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Primary amyloidosis
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Primary amyloidosis

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Amyloid - primary

Primary amyloidosis is a disorder in which abnormal proteins build up in tissues and organs. Clumps of the abnormal proteins are called amyloid deposits.

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  • Causes

    The cause of primary amyloidosis is unknown. The condition is related to abnormal and excess production of antibodies by a type of immune cell called plasma cells. Clumbs of abnormal proteins build up in certain organs. This reduces their ability to work correctly.

    Primary amyloidosis can lead to conditions that include:

    • Carpal tunnel syndrome
    • Heart muscle damage (cardiomyopathy) leading to congestive heart failure
    • Intestinal malabsorption
    • Liver swelling
    • Kidney failure
    • Nephrotic syndrome
    • Nerve problems (neuropathy)
    • Orthostatic hypotension (drop in blood pressure when you stand up)

    Primary amyloidosis is rare. It is similar to multiple myeloma.

  • Symptoms

    Symptoms depend on the organs affected. This disease can affect the tongue, intestines, skeletal and smooth muscles, nerves, skin, ligaments, heart, liver, spleen, and kidneys.

    Symptoms include:

    • Abnormal heart rhythm
    • Swollen tongue
    • Fatigue
    • Numbness of hands or feet
    • Shortness of breath
    • Skin changes
    • Swallowing problems
    • Swelling in the arms and legs
    • Weak hand grip
    • Weight loss

    Other symptoms that may occur with this disease:

    • Decreased urine output
    • Diarrhea
    • Hoarseness or changing voice
    • Joint pain
    • Weakness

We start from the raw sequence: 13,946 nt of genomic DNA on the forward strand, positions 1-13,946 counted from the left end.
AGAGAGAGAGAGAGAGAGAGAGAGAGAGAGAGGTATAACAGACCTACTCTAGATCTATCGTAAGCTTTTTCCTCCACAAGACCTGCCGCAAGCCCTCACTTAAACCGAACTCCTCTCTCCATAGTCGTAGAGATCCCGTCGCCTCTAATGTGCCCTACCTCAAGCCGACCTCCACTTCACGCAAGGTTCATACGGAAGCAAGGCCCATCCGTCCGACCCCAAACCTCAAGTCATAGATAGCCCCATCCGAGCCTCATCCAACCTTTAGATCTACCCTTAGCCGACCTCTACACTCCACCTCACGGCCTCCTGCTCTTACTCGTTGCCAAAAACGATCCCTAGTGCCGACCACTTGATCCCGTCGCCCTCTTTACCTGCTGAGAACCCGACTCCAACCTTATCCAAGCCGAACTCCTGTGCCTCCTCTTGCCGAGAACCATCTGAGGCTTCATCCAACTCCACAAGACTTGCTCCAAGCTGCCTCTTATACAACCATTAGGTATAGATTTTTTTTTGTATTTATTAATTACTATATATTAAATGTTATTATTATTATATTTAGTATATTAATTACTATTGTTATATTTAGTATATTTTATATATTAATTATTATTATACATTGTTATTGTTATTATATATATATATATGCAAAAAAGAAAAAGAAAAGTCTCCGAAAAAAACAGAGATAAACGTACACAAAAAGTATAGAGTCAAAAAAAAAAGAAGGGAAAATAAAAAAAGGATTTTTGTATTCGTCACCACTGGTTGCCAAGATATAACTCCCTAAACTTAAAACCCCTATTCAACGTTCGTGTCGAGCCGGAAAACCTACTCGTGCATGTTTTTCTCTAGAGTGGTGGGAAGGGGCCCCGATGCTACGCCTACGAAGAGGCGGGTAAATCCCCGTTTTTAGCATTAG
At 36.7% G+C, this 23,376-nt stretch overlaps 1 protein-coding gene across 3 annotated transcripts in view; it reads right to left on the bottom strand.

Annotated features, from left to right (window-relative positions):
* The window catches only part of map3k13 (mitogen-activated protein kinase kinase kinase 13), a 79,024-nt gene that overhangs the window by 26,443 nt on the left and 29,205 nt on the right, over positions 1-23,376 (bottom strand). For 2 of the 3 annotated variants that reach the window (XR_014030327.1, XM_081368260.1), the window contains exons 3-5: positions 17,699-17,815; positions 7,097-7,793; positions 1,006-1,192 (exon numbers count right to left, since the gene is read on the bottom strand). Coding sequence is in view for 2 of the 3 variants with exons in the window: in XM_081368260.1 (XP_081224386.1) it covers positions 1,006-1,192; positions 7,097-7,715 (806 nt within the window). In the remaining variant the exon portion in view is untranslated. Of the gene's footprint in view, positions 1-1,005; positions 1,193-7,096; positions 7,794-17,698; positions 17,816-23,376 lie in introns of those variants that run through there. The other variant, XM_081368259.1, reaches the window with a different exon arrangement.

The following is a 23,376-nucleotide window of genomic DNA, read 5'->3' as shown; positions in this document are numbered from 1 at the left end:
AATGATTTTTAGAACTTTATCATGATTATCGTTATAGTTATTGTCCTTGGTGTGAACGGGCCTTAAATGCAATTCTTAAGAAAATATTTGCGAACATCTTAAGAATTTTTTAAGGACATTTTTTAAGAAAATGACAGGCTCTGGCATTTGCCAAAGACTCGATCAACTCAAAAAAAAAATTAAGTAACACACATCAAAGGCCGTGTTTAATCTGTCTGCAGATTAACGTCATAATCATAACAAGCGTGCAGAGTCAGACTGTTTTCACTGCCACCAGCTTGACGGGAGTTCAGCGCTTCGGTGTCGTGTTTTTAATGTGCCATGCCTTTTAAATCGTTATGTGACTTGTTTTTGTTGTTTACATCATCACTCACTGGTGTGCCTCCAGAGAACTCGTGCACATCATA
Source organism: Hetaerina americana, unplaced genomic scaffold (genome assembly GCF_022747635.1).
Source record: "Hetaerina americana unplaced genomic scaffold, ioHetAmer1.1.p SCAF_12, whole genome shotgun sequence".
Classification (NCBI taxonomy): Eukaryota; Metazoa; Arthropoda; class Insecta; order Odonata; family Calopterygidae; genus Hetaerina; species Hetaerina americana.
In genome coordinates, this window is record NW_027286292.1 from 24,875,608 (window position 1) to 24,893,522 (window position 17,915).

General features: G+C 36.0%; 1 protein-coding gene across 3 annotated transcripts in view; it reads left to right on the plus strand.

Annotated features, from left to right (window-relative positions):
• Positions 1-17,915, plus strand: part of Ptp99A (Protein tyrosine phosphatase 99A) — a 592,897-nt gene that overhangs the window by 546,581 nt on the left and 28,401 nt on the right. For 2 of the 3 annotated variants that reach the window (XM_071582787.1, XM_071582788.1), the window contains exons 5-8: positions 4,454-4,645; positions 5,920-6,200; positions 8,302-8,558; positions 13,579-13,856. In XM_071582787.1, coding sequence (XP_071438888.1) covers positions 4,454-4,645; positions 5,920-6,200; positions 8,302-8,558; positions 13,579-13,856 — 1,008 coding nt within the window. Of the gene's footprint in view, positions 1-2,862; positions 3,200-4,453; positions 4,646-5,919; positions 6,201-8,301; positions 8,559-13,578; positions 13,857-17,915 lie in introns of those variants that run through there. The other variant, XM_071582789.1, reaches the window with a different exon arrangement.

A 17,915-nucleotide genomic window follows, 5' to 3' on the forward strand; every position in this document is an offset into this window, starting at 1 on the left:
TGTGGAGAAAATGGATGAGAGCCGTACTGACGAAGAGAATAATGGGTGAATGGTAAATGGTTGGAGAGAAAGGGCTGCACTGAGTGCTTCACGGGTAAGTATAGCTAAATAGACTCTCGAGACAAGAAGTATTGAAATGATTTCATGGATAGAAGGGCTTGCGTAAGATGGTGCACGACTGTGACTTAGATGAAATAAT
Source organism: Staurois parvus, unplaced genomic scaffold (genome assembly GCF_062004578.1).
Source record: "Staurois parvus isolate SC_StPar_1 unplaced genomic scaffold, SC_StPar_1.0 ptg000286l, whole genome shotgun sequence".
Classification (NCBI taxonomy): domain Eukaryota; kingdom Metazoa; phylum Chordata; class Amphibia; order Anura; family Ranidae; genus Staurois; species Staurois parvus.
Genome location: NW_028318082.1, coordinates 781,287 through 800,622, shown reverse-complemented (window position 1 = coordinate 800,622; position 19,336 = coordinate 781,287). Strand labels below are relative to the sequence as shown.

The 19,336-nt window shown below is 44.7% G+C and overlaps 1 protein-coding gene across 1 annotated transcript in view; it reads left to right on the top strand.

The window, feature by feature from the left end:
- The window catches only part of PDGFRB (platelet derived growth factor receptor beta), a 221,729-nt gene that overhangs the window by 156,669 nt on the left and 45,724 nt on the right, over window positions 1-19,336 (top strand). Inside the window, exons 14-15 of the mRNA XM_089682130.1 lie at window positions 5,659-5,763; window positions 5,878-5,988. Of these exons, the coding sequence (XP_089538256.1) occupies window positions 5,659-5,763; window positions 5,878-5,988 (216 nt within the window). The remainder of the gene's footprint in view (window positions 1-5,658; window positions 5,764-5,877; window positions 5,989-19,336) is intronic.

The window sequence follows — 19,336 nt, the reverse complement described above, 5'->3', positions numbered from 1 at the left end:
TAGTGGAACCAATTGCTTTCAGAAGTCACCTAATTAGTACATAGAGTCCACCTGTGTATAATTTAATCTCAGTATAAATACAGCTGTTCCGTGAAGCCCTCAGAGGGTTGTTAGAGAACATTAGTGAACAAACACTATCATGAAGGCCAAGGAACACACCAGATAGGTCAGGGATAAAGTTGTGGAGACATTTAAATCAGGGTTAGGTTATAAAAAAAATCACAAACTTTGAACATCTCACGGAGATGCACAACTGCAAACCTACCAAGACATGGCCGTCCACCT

• Exams and Tests

    The doctor or nurse will examine you. You will be asked questions about your medical history and symptoms. A physical exam may show that you have an swollen liver or spleen.

    The first step in diagnosing amyloidosis should be blood and urine tests to look for abnormal proteins.

    Other tests depend on your symptoms and what organ may be affected. Some tests include:

    • Abdominal ultrasound to check the liver and spleen.
    • Heart tests such as an ECG or echocardiogram.
    • A carpal tunnel syndrome exam to check for a weak hand grip, including a nerve conduction velocity test.
    • Kidney function tests to check for signs of kidney failure (nephrotic syndrome).

    Tests that can help confirm the diagnosis include:

    • Abdominal fat pad aspiration
    • Bone marrow biopsy
    • Rectal mucosa biopsy

    This disease may also affect the results of the following tests:

    • Bence-Jones protein (quantitative)
    • Carpal tunnel biopsy
    • Gum biopsy
    • Immunoelectrophoresis - serum
    • Myocardial biopsy
    • Nerve biopsy
    • Quantitative immunoglobulins
    • Tongue biopsy
    • Urine protein
  • Treatment

    This condition is treated the same way as multiple myeloma.

    Treatment may include:

    • Chemotherapy 
    • Stem cell transplant

    If the condition is caused by another disease, that disease should be aggressively treated. This may improve symptoms or slow the disease from getting worse. Complications such as heart failure, kidney failure, and other problems can sometimes be treated, when needed.

  • Outlook (Prognosis)

    How well you do depends on which organs are affected. Heart and kidney involvement may lead to organ failure and death. Body-wide ( systemic) amyloidosis can lead to death in 1 to 3 years.

  • Possible Complications

    • Congestive heart failure
    • Death
    • Kidney failure
    • Respiratory failure
  • When to Contact a Medical Professional

    Call your health care provider if you have symptoms of this disease. Also call if you have been diagnosed with this disease and have:

    • Decreased urine
    • Difficulty breathing
    • Swelling of the ankles or other body parts that does not go away
     
  • Prevention

    There is no known prevention for primary amyloidosis.

Related Information

  CardiomyopathyAcute kidney failu...Carpal tunnel synd...MalabsorptionEndocrine glands...Respiratory     Carpal tunnel synd...

References

Gertz MA. Amyloidosis. In: Goldman L, Schafer AI, eds. Cecil Medicine. 24th ed. Philadelphia, Pa: Saunders Elsevier; 2011:chap 194.

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Review Date: 1/1/2013  

Reviewed By: David C. Dugdale, III, MD, Professor of Medicine, Division of General Medicine, Department of Medicine, University of Washington School of Medicine. Also reviewed by A.D.A.M. Health Solutions, Ebix, Inc., Editorial Team: David Zieve, MD, MHA, David R. Eltz, Stephanie Slon, and Nissi Wang.

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